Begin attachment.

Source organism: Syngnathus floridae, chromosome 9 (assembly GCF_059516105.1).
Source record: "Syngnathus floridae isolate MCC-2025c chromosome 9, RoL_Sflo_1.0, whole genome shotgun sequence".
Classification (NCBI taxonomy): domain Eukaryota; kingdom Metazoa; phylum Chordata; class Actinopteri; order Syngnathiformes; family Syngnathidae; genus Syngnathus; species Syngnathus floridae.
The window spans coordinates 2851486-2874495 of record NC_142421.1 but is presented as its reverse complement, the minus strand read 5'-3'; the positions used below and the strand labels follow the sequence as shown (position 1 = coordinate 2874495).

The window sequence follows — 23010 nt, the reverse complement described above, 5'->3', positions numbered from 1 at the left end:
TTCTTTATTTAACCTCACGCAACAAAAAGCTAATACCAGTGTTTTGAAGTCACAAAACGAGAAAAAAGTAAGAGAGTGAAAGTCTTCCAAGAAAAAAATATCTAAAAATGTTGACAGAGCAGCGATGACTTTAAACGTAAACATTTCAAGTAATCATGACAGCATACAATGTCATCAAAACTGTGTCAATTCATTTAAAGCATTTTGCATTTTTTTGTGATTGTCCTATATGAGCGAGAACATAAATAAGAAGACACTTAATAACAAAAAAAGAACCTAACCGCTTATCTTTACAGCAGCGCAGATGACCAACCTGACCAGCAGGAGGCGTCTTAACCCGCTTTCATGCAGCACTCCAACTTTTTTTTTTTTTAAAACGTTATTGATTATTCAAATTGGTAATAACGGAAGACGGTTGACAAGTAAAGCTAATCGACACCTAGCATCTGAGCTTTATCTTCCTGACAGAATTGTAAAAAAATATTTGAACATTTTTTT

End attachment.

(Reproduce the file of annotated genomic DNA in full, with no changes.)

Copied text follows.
Source organism: Syngnathus floridae, chromosome 9 (assembly GCF_059516105.1).
Source record: "Syngnathus floridae isolate MCC-2025c chromosome 9, RoL_Sflo_1.0, whole genome shotgun sequence".
Classification (NCBI taxonomy): domain Eukaryota; kingdom Metazoa; phylum Chordata; class Actinopteri; order Syngnathiformes; family Syngnathidae; genus Syngnathus; species Syngnathus floridae.
The window spans coordinates 2851486-2874495 of record NC_142421.1 but is presented as its reverse complement, the minus strand read 5'-3'; the positions used below and the strand labels follow the sequence as shown (position 1 = coordinate 2874495).

The window sequence follows — 23010 nt, the reverse complement described above, 5'->3', positions numbered from 1 at the left end:
TTCTTTATTTAACCTCACGCAACAAAAAGCTAATACCAGTGTTTTGAAGTCACAAAACGAGAAAAAAGTAAGAGAGTGAAAGTCTTCCAAGAAAAAAATATCTAAAAATGTTGACAGAGCAGCGATGACTTTAAACGTAAACATTTCAAGTAATCATGACAGCATACAATGTCATCAAAACTGTGTCAATTCATTTAAAGCATTTTGCATTTTTTTGTGATTGTCCTATATGAGCGAGAACATAAATAAGAAGACACTTAATAACAAAAAAAGAACCTAACCGCTTATCTTTACAGCAGCGCAGATGACCAACCTGACCAGCAGGAGGCGTCTTAACCCGCTTTCATGCAGCACTCCAACTTTTTTTTTTTTTAAAACGTTATTGATTATTCAAATTGGTAATAACGGAAGACGGTTGACAAGTAAAGCTAATCGACACCTAGCATCTGAGCTTTATCTTCCTGACAGAATTGTAAAAAAATATTTGAACATTTTTTT